Prospect, as the baroque of Lecce wants, two orders, with a beautiful entrance portal with four niches at the sides: those at the bottom with statues of saints, those at the top, empty.
The plant is a Latin cross. We recommend you admire the beautiful Lignean Crucifix made by master sculptor Vespasiano Genuino.

Lecce, baroque city and seaside town: the Lecce marinas a stone’s throw from the capital of Salento

Lecce, besides being a beautiful city because of the baroque Lecce, is also a seaside resort.
There are five marinas in Lecce, a few kilometres from the city. They are:

  1. San Cataldo, with its lighthouse and its port;
  2. Frigole;
  3. Spiaggiabella;
  4. Torre Chianca;
  5. Torre Rinalda.

San Cataldo: Emperor Hadrian had his important port built here

Known as the “sea of the Lecce people” with its marina that can contain 200 boats and a lighthouse.
Hadrian in the second century AD built the port that became the center of maritime exchange, a port that was then, centuries later, destroyed by the evil Ottomans, when they invaded Otranto and Salento.
Between the port and Lecce, the beautiful Nature Reserve Le Cesine.

Frigole

Fine sandy beach and sandy coast, wide beaches, we are 15 k from Lecce and the water is crystal clear.
During the first ten days of July we recommend you to visit Frigole because it is famous for the Fish Festival.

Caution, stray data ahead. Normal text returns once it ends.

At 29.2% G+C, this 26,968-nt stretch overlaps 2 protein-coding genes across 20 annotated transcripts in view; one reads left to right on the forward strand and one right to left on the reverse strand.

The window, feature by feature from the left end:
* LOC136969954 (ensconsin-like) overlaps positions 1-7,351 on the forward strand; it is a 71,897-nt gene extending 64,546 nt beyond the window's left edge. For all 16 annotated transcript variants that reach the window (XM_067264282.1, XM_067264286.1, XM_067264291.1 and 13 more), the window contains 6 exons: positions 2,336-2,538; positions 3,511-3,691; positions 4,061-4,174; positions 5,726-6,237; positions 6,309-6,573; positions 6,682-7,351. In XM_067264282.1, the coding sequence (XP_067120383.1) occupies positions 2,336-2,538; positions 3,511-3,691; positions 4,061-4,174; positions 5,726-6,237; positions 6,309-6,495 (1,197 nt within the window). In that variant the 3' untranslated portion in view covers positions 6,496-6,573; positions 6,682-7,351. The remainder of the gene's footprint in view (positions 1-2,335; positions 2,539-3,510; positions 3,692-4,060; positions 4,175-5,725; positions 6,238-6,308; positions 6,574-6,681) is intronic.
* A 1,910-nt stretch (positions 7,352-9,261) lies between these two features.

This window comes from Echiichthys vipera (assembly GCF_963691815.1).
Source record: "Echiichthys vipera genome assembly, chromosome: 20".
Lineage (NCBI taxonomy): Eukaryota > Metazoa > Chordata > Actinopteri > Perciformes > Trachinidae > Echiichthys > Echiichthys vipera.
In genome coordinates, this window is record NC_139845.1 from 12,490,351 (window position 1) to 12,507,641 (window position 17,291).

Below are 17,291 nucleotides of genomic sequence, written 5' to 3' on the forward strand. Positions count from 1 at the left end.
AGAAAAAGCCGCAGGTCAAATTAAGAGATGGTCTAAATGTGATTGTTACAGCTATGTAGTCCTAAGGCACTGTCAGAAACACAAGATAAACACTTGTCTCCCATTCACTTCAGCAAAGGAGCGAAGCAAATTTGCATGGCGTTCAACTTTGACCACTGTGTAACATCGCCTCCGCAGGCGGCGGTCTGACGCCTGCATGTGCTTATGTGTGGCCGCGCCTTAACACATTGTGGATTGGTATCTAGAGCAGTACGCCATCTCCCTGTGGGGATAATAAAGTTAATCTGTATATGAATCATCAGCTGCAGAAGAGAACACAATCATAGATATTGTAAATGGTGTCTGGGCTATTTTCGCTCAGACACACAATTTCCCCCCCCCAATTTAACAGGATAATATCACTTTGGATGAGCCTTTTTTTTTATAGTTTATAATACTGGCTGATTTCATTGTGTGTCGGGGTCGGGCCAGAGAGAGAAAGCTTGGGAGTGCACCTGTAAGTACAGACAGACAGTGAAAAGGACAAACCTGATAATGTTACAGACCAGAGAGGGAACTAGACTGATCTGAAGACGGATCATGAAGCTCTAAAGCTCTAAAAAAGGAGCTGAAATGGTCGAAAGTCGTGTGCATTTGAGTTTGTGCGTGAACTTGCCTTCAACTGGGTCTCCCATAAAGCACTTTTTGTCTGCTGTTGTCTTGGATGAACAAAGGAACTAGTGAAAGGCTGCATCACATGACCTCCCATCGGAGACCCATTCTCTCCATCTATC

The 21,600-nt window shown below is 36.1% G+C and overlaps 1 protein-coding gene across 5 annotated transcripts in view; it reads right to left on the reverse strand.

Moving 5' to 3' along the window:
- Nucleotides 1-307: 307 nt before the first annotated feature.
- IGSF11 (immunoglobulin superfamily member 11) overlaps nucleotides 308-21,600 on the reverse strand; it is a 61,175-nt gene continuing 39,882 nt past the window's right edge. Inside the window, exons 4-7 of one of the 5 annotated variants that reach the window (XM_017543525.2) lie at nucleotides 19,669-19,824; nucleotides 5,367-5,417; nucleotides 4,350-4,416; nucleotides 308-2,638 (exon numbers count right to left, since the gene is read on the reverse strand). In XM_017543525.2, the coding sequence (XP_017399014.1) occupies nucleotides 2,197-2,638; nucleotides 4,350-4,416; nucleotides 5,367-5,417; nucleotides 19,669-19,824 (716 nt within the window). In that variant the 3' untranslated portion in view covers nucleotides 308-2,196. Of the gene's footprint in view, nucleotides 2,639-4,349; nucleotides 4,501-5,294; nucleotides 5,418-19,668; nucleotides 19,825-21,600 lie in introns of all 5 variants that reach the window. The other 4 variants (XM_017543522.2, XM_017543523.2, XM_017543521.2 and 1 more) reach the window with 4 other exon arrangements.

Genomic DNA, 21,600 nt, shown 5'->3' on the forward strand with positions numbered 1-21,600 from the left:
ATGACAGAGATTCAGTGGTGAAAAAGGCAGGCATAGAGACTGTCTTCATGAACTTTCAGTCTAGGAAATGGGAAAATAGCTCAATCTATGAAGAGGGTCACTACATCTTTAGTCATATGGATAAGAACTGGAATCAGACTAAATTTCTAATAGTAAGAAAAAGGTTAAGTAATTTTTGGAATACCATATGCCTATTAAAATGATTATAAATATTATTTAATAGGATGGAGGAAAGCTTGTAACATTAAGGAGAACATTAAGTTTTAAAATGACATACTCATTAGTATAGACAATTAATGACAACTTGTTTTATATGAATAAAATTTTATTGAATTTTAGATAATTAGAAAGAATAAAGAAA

Spiaggiabella

The name is a whole program: the water is very clean and the beaches are wide. Located between Torre Chianca and Torre Rinalda, this marina is famous for the Regional Natural Park, Woods and Swamps of Rauccio.

Torre Chianca

It takes its name from the watchtower built by the Spanish to defend the territory from Saracen raids, today ruined, Torre Chianca is also famous for the islet The Rock (Lu squeju in Lecce dialect) and, not far from the shore, at a depth of about ten meters, you can see the fantastic Roman remains: a series of marble columns dating from the 2nd century a.C.
In addition, of particular naturalistic interest, the two natural water basins Idume and Fetida.

Torre Rinalda

Named after a Spanish watchtower to counter Ottoman pirate attacks, the marina of Torre Rinalda is located about 15 km from Lecce.
The water is green and crystal clear and the sand is very fine.

During the recent local elections that saw Salvemini elected as the new mayor of Lecce, the various political groups presented programmes for the requalification of the Lecce marinas. We hope that politics will move in this direction for the promotion of the territory because the places we have just spoken about deserve to be seen and experienced.

Where to eat in Lecce: Restaurants, Street Food, Breweries & Bistros

In Lecce you eat really well. We give you a couple of tips for spending your evening, romantic or with friends, in the best restaurants in town.

Bros: a team of young chefs in the international limelight, with local cuisine

We are in the heart of Lecce nightlife, a few steps from Piazza S. Oronzo, where you can find Bros restaurant
Raw materials are fundamental and the earth (the territory) must be the main protagonist. This is the summa synthesis of Bros. cuisine.
Once they were in three brothers, today Floriano Pellegrino (born 1990) and his companion, Isabella Potì (born 1995), lead a young brigade of cooks.
Great satisfaction and numerous awards at national and international level.
The dishes on offer are innovative: respect for raw materials, love for the territory, discovery of new ways to explore. Every day.